I was prepared to defend this, on the grounds that it's a minor move to improve the allocative efficiency of the housing market*.
The idea here is simple. £1m houses are scarce resources. Like all scarce resources, they should be owned by those that most value them. If someone can't afford the £2500 annual cost of living in a £1.5m house, they should sell up to someone who can.
This idea, though, is undermined by this:
Older homeowners would also be allowed to defer payment of the tax until their death, when it would be paid from their estate. This would in effect turn it into a new inhertance tax.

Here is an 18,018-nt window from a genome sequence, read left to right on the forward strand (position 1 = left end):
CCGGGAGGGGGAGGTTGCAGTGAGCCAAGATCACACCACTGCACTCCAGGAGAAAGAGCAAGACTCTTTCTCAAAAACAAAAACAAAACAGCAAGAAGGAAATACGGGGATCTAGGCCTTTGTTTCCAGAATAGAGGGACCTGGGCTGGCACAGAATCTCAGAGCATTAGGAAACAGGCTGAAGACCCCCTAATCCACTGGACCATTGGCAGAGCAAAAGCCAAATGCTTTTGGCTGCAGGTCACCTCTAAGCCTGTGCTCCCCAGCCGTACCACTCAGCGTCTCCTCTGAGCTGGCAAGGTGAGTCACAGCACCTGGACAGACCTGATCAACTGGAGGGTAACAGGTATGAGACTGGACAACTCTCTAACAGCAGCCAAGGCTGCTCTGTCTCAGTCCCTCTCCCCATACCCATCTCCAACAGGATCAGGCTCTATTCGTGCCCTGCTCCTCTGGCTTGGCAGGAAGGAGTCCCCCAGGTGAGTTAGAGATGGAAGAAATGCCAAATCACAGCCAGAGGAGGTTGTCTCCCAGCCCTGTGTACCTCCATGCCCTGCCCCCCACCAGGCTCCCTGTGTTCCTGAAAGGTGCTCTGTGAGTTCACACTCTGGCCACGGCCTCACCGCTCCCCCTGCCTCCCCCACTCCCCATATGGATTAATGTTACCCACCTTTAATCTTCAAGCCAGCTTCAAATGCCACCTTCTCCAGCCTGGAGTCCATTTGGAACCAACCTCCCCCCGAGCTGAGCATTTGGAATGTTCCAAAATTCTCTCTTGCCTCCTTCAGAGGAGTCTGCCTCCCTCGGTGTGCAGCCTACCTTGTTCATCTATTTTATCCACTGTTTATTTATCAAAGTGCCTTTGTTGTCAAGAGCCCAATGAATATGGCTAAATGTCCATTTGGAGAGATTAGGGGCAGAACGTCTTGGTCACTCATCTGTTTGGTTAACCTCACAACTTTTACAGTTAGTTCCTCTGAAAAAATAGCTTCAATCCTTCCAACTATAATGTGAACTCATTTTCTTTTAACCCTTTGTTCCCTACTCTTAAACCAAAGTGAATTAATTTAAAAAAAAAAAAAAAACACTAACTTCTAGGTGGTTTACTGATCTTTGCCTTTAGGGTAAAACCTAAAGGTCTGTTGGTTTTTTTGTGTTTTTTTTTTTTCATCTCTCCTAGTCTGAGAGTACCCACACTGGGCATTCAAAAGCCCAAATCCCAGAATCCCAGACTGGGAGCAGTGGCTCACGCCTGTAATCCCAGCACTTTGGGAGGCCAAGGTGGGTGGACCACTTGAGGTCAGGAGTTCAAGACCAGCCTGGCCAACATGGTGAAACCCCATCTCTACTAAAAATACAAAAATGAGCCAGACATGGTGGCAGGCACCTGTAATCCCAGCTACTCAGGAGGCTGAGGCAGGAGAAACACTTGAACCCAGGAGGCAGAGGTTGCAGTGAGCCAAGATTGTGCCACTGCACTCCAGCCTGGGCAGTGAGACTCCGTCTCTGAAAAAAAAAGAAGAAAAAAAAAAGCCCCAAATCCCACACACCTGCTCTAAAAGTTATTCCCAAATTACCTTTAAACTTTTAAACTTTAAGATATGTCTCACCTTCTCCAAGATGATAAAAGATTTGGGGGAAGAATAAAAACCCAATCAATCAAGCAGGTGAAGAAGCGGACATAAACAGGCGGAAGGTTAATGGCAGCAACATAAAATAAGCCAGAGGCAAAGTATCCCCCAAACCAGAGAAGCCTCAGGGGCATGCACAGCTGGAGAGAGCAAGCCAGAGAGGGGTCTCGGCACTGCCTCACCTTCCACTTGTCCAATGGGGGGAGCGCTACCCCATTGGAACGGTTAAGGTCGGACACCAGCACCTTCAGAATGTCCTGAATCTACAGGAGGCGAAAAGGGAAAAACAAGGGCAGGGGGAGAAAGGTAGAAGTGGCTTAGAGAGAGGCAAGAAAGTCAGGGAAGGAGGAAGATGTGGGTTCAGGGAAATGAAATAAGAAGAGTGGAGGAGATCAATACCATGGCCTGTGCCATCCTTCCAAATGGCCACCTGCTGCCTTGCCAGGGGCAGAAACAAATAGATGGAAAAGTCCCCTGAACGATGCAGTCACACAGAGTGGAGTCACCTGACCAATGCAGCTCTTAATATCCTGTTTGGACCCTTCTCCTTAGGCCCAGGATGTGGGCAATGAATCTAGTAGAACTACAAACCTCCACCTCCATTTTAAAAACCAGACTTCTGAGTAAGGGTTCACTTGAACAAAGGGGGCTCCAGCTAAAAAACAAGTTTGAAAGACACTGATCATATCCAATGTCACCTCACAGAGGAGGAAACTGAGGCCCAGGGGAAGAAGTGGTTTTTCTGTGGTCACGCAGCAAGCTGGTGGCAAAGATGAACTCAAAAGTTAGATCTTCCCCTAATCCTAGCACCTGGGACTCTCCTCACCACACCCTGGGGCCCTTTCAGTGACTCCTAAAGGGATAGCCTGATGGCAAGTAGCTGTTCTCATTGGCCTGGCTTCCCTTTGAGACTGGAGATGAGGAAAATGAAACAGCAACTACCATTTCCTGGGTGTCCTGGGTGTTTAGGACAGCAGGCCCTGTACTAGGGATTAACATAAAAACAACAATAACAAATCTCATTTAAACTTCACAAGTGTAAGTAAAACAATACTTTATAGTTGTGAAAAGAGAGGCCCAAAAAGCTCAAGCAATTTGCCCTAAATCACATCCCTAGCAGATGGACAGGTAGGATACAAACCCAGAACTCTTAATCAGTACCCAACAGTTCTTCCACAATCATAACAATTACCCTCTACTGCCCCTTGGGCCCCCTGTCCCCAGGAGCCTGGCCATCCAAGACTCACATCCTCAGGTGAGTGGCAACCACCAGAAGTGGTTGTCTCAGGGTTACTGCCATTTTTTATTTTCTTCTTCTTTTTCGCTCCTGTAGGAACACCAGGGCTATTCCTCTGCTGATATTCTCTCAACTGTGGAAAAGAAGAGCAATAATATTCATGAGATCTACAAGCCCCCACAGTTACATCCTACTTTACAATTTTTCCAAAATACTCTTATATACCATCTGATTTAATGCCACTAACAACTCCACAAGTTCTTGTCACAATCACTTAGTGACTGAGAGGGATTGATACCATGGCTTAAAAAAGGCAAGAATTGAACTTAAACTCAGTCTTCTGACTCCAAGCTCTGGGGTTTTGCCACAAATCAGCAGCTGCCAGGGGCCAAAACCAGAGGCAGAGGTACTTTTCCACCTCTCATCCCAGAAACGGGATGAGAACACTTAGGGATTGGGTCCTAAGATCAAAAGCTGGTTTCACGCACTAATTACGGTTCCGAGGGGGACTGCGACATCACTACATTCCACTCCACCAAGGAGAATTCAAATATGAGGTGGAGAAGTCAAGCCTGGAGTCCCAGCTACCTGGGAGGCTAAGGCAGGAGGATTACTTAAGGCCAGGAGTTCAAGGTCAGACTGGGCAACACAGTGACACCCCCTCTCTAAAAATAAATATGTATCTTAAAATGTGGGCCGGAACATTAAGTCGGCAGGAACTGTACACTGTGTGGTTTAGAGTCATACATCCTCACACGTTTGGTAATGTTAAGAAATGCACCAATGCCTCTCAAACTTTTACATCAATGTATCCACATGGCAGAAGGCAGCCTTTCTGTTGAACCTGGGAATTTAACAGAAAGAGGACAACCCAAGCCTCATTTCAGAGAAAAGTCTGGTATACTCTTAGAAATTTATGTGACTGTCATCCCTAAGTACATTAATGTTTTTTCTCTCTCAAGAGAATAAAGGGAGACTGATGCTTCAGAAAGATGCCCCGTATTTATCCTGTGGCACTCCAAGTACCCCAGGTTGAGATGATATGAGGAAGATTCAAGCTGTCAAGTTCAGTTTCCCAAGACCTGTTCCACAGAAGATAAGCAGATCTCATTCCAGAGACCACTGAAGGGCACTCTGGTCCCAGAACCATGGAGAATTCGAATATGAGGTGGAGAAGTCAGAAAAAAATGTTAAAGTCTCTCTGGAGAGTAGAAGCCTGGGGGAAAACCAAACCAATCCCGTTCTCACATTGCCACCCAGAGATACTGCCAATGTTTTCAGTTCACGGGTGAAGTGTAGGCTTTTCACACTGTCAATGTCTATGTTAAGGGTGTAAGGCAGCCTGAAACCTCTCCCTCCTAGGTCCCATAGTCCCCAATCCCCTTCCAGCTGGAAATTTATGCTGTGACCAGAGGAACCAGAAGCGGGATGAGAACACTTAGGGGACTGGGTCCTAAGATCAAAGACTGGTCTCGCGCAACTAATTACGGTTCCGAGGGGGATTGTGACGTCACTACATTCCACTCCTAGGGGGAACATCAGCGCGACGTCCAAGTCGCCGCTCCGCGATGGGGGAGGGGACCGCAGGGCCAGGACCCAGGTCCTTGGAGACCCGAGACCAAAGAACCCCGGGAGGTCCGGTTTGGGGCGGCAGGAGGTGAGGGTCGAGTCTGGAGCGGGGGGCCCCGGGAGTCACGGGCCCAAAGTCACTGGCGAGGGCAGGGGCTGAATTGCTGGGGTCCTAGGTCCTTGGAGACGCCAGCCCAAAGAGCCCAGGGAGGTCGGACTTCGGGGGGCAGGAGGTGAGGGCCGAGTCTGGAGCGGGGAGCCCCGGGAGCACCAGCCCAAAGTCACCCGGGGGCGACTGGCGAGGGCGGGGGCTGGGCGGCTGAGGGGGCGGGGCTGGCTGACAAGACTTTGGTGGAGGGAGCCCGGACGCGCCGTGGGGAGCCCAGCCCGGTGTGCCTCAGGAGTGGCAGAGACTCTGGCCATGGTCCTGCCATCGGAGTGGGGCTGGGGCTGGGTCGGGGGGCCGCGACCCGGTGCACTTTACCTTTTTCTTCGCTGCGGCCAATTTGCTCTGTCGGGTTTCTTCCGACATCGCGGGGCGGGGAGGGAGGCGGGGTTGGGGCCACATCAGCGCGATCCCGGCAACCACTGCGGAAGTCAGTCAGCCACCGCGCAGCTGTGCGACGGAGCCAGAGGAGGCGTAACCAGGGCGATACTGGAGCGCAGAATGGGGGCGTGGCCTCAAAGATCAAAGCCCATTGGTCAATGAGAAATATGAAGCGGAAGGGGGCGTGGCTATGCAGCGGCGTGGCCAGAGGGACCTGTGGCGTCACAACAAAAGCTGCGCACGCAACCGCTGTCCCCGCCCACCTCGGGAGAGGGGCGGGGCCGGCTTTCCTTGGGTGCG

The upshot is that the tax is neither one thing nor t'other.
These loopholes mean the tax is a weak way of ensuring the scarce housing stock is used most efficiently. It's not a tax on wealth because it leaves non-housing assets untouched. This fact, plus its low rate, means it's a poor substitute for a proper inheritance tax.And on the LibDems own figures, it'll raise only £1.1bn, which is a tiny fraction of the forecast error in public borrowing, so it's barely signifcant in terms of fiscal policy.
It is, then, mostly a gesture. But that's what politics is about.
* I say "minor" because there are so few £1m houses. According to Land Registry (pdf), only 0.57% of the houses that sold in May were priced over £1m, and over half these were in London.The idea that the tax will touch any more than a teeny minority is a glaring example of the "middle Englanderror" - or more precisely, the middle England bare-faced lie.